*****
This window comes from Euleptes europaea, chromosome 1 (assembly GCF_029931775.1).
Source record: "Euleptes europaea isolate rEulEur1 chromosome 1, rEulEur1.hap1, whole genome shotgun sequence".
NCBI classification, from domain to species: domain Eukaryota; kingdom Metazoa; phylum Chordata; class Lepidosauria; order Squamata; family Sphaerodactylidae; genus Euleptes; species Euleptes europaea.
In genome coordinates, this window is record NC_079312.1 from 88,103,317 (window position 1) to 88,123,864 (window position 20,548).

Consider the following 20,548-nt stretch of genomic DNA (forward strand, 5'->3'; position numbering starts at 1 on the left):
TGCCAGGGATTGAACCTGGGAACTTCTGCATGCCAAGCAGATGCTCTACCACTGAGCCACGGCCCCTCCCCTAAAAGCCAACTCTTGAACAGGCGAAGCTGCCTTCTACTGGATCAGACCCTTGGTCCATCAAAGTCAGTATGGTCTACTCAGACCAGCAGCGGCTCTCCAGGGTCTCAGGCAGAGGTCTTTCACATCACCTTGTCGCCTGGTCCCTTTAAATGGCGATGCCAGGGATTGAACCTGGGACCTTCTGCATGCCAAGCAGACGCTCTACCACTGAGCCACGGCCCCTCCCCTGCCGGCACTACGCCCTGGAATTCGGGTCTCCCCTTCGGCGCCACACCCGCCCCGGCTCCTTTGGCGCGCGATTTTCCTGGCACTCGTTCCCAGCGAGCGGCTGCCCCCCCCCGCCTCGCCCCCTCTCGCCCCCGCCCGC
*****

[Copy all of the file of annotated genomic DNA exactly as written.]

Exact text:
This window comes from Euleptes europaea, chromosome 1 (assembly GCF_029931775.1).
Source record: "Euleptes europaea isolate rEulEur1 chromosome 1, rEulEur1.hap1, whole genome shotgun sequence".
NCBI classification, from domain to species: domain Eukaryota; kingdom Metazoa; phylum Chordata; class Lepidosauria; order Squamata; family Sphaerodactylidae; genus Euleptes; species Euleptes europaea.
In genome coordinates, this window is record NC_079312.1 from 88,103,317 (window position 1) to 88,123,864 (window position 20,548).

Consider the following 20,548-nt stretch of genomic DNA (forward strand, 5'->3'; position numbering starts at 1 on the left):
TGCCAGGGATTGAACCTGGGAACTTCTGCATGCCAAGCAGATGCTCTACCACTGAGCCACGGCCCCTCCCCTAAAAGCCAACTCTTGAACAGGCGAAGCTGCCTTCTACTGGATCAGACCCTTGGTCCATCAAAGTCAGTATGGTCTACTCAGACCAGCAGCGGCTCTCCAGGGTCTCAGGCAGAGGTCTTTCACATCACCTTGTCGCCTGGTCCCTTTAAATGGCGATGCCAGGGATTGAACCTGGGACCTTCTGCATGCCAAGCAGACGCTCTACCACTGAGCCACGGCCCCTCCCCTGCCGGCACTACGCCCTGGAATTCGGGTCTCCCCTTCGGCGCCACACCCGCCCCGGCTCCTTTGGCGCGCGATTTTCCTGGCACTCGTTCCCAGCGAGCGGCTGCCCCCCCCCGCCTCGCCCCCTCTCGCCCCCGCCCGC